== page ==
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Introspections   |    
Steven Ablon, M.D.
Am J Psychiatry 2008;165:563-564. doi:10.1176/appi.ajp.2007.07081241
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Doubt is not a pleasant condition, but certainty is absurd.

Some years ago a woman called me for a consultation. A pleasant, thoughtful woman in her early 30s, she had recently moved to Boston to take a job at an architectural firm. She hoped I would see her while she found a therapist. She had never been in therapy before and since high school had been aware of a sense that there was a part of her that was missing. Despite having many women and men friends, she felt too removed from herself for these relationships to develop beyond a certain point. This arrangement of seeing me while she found a therapist seemed unusual and off-putting. Why would she not choose me to be her therapist? I thought maybe her struggle to choose a therapist had to do with her difficulty in relationships. I found her earnest, likable, and compelling, and I agreed to see her, thinking I would find out more in time.

On her suggestion, we met every week. She had friends in Boston who knew the mental health networks and suggested referrals to her, as they had suggested me. I asked if she wanted me to recommend therapists, but she said she would prefer to ask her friends. When I inquired about her thoughts regarding this arrangement of seeing me while she interviewed therapists, she showed no interest in exploring this and said our meetings were going very well from her point of view. When I wondered about her background and past history and how that might be relevant, she politely let me know that this was not what concerned her, and I felt it best not to insist.

Over several months she saw men and women therapists of differing ages with different theoretical orientations and approaches, ranging from behavioral to cognitive, Freudian, and Jungian. She described the drawbacks of each of them. She interviewed several of my colleagues, and I found myself feeling competitive and wondering why she would not choose me. She interviewed people with whom I thought it would be good for her to work. Her reservations included concerns such as being too formal, giving too much advice, talking about his or her personal life, being too intellectual, being wedded to one theory, and being quick to come to conclusions about her. I wondered to myself if criticisms such as being too intellectual had to do with tendencies of mine or important people in her past, such as her academic father. By and large she did not focus on specific criticisms so much as how it did not feel like the right match. I felt anxious about this unusual arrangement. It did not fit with my usual practice of forming a diagnostic impression and treatment plan. I consulted a colleague, who encouraged me to stick with it and see what developed. After about 8 months she found a therapist she thought she could work with, thanked me very much, and said goodbye. I did not know the person she finally chose. For several years afterward, I found myself thinking about her and puzzling about the meaning of our experience together.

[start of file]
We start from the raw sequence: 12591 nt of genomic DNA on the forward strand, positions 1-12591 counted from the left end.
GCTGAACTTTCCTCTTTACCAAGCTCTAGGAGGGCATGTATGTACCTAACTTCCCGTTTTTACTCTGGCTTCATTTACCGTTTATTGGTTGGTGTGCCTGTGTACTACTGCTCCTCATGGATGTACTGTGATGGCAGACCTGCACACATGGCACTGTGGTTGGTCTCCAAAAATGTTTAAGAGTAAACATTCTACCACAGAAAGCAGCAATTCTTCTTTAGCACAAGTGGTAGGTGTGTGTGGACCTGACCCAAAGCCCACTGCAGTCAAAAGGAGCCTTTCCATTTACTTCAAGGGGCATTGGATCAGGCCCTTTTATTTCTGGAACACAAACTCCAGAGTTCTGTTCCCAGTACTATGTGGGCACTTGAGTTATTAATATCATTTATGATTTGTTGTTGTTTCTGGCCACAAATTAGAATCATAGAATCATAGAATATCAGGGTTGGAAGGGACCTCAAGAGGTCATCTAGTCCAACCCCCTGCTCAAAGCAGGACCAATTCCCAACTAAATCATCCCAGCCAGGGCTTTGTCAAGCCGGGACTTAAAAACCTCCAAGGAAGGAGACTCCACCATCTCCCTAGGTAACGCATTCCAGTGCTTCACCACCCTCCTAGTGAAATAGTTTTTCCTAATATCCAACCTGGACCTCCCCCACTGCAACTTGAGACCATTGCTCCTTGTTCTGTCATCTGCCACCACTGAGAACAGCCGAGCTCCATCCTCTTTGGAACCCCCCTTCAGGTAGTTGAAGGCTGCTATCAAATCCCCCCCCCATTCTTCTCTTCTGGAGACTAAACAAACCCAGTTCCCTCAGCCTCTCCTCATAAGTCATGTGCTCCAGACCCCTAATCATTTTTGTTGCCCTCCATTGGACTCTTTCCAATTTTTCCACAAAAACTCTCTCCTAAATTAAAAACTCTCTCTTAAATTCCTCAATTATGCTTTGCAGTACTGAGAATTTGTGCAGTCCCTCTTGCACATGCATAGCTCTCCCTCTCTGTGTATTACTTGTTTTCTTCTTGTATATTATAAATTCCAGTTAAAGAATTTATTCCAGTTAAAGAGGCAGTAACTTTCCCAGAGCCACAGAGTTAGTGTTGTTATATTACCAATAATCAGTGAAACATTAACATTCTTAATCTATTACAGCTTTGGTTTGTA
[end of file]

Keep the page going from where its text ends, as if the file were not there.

Three years later I received a letter from her. She said she had moved to a large city in the Midwest and during her therapy there had realized what had happened in her therapy with me. When she was 2 years old her mother was sent to a sanatorium for a year for the treatment of tuberculosis. During this time she stayed with a foster family who took very good care of her. She thought that in a way I had served as her foster family until she found the mother she longed for and missed terribly. She said this realization and the return of some memories from this early time had helped her reconnect to an important part of herself, and she felt more alive and related. She had always known about the early separation from her mother but had not felt its emotional impact until she had enacted it with me and explored it in her next treatment. She thanked me for my help and wished me well.

I was quite surprised and delighted with what she told me. I thought of the many child and adult treatments I have had the pleasure to be involved in and how these children and adults have taken me where they needed to go—whether to doll houses, puppets, or board games, while experiencing me as knowledgeable, ignorant, authoritative, or passive—to discover the painful and split-off fantasies and psychic realities that have greatly burdened them. I thought about my anxieties about accompanying my patients to uncharted waters to understand what they were trying to discover, but it is my experience that following the patient’s lead brings us to the most pressing unconscious conflicts and fantasies. I thought about how much I do not know and the delight of the challenge and surprise in our work when we join our patients on their voyages of discovery.

+Address correspondence and reprint requests to Dr. Ablon, Department of Psychiatry, Harvard Medical School and Massachusetts General Hospital, WAC 725, 15 Parkman St., Boston, MA 02114; slablon@comcast.net (e-mail). Accepted for publication August 2007 (doi: 10.1176/appi.ajp.2007.07081241).




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